“Duke Nukem is kind of where it all started,” says Jesse Divnich, an industry analyst and a vice president at Electronic Entertainment Design and Research. Duke was one of the first prominent digital characters. Before him, Divnich says, story line and character weren’t all that important. Where once people just manned guns and went after bad guys, now they were actually playing a specific character. There was Mario, yes, but for the first-person shooter, Duke was novel. Mario never had a catchphrase. “It’s time to kick ass and chew bubble gum, and I’m all outta gum,” Duke said as he wasted aliens and mutant humans in a dystopic Los Angeles “sometime in the early 21st century.” Duke’s catchphrase was lifted, more or less, from Roddy Piper in the movie They Live. The game made all sorts of references to pop culture. At one point, Duke comes across the corpses of Luke Skywalker and Indiana Jones.
When the sequel was delayed a few times, gamers didn’t worry too much. Development delays in the industry are common. Dan “Shoe” Hsu is a veteran video game journalist and co-founder of gaming site bitmob.com (full disclosure: he and I once worked for sister gaming magazines). “It’s almost kind of embarrassing,” Hsu says. “I used to upgrade my PC hardware in anticipation of that game.” But then it didn’t come out. And didn’t come out. And didn’t come out. Hsu stopped upgrading for Duke. (Even now, as D Magazine was going to press, the game was delayed a month. “Five-week delays are not uncommon in this industry and happen very often,” says a Gearbox spokesperson.)
A website about the endless delays lists all the projects that were completed faster than Duke Nukem Forever (including digging the Suez Canal, by hand) and points out how different the world was when the game was announced (“Google, eBay, and the term ‘web log’ didn’t exist”). The site—The Duke Nukem List—has had more than 34 million unique visitors. That’s a lot of people paying attention to/mocking/wishing for a game that didn’t exist.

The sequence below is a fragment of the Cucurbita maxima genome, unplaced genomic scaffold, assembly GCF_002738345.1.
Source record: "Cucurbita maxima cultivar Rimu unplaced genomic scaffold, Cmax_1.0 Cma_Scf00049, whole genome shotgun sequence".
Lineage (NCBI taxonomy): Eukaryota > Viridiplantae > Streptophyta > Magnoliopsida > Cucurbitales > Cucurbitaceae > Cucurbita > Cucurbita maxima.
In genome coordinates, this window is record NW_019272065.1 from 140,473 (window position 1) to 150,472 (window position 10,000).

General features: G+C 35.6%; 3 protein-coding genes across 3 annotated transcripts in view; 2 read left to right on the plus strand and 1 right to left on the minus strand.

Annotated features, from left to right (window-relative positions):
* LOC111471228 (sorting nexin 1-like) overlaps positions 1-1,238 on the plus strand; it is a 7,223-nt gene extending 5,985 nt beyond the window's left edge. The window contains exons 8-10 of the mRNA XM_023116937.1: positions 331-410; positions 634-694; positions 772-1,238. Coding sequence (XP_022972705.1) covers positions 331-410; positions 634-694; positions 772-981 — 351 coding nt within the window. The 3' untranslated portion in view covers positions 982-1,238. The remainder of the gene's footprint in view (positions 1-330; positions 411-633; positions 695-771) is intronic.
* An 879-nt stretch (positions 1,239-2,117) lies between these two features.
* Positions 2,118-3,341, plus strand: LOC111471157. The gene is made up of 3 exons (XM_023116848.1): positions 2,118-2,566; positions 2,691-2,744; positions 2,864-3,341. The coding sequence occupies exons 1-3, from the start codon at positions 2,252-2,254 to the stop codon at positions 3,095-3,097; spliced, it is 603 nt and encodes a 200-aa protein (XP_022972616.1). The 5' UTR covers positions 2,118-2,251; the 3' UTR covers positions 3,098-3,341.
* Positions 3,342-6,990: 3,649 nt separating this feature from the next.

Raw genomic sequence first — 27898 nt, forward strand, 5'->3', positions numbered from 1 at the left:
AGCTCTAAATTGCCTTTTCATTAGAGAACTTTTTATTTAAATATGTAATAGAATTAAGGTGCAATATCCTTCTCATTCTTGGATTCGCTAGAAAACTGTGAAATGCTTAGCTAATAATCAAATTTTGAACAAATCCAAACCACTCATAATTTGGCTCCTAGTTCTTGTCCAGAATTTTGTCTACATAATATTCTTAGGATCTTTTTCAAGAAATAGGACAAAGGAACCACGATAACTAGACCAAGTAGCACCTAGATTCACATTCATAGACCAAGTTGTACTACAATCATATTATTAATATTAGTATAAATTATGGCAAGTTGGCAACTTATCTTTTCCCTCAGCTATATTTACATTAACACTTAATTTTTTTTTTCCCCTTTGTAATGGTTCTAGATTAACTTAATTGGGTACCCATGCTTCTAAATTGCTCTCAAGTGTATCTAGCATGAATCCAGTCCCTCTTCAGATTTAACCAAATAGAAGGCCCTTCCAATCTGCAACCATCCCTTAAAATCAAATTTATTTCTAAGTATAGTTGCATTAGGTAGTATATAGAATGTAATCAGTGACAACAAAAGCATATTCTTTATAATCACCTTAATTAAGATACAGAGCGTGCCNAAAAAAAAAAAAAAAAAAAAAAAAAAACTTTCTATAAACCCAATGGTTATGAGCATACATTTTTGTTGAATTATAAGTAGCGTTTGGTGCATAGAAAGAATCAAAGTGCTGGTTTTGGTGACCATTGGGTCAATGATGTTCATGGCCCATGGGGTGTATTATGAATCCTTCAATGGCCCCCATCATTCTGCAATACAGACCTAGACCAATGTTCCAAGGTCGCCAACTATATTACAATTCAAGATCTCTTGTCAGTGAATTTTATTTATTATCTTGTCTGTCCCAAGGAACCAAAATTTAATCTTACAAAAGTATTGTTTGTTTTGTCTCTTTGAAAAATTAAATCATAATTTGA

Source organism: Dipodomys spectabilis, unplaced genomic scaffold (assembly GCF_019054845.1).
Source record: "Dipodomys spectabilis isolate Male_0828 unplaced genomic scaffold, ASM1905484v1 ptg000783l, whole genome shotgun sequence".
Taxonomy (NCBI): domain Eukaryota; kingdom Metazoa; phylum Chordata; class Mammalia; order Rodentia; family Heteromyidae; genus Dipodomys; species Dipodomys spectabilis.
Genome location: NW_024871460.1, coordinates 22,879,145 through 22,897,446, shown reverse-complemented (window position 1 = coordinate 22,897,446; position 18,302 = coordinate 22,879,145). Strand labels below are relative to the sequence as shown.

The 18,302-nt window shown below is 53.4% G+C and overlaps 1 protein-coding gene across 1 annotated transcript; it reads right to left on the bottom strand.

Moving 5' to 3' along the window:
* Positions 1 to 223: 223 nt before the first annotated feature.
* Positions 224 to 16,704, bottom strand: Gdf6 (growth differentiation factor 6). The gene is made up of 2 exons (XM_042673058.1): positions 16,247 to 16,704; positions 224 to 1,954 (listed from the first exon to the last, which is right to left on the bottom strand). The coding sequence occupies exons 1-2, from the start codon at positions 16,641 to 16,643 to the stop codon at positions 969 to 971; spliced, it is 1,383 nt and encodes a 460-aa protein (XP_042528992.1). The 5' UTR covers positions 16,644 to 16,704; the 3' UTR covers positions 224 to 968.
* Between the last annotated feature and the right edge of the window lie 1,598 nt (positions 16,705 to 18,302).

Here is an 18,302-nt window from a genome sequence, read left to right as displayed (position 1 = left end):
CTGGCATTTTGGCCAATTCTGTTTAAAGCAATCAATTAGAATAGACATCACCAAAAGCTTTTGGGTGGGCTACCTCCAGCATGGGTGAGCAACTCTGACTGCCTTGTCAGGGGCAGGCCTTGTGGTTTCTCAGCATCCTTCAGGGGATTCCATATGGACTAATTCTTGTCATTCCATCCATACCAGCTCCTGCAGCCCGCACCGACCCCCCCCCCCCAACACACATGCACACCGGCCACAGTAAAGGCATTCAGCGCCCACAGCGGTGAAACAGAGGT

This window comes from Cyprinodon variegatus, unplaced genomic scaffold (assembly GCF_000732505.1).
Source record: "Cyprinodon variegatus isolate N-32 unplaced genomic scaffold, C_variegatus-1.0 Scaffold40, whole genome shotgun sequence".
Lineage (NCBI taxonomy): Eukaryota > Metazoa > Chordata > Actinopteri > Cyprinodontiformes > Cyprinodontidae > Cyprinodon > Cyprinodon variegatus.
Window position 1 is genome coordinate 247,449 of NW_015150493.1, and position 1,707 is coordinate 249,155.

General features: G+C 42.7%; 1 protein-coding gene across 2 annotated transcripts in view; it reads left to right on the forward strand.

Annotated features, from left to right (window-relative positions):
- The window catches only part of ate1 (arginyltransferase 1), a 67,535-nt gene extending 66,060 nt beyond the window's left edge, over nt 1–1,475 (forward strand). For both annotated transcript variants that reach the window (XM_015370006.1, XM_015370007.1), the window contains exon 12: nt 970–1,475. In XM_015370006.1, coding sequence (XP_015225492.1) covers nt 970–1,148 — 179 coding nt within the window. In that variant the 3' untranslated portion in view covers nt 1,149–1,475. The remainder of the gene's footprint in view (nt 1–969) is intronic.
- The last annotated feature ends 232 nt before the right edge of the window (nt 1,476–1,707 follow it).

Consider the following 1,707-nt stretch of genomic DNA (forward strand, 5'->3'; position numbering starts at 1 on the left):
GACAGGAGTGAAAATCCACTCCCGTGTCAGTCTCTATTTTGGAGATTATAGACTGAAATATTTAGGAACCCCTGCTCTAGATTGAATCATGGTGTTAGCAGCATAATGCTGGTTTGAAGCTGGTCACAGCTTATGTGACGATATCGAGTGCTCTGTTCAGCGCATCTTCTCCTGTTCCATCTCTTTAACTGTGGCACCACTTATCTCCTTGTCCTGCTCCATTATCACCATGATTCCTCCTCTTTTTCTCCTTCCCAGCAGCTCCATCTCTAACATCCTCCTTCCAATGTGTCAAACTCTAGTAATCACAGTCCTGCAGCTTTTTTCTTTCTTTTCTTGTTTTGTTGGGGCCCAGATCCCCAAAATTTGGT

Understanding what went wrong is tricky. Scott Miller cofounded 3D Realms, Duke’s creator. He explains that, at least in part, they failed to finish the game because they struggled with the challenges of success. “We didn’t grow the company like we should,” he says. When 3D Realms shuttered in the summer of 2009, it had about 30 employees. By comparison, Gearbox has about 200. There were some complications with the publisher, too.
People with inside knowledge offer other possible explanations. George Broussard is the other co-founder of 3D Realms. He didn’t respond to an interview request for this story, but those involved say he was a perfectionist and that he kept making big changes to the game. As video game technology advanced, he wanted to use the latest and greatest tools, forcing his development team to start over almost from scratch more than once. Another theory: the developers made so much money from the first game that they didn’t feel the same pressure other developers might have felt to ship the sequel. Or maybe the delays sprang from all of the above.
Whatever the reasons, after a lot of years of work, 3D Realms folded. Employees were laid off, and the game officially, finally died. Duke, the mouthy, cigar-chomping badass who saved Earth from aliens, became the poster boy for vaporware, industry-speak for a product that never actually gets produced.
Then along came Gearbox’s Randy Pitchford, who acquired the game under some special circumstances.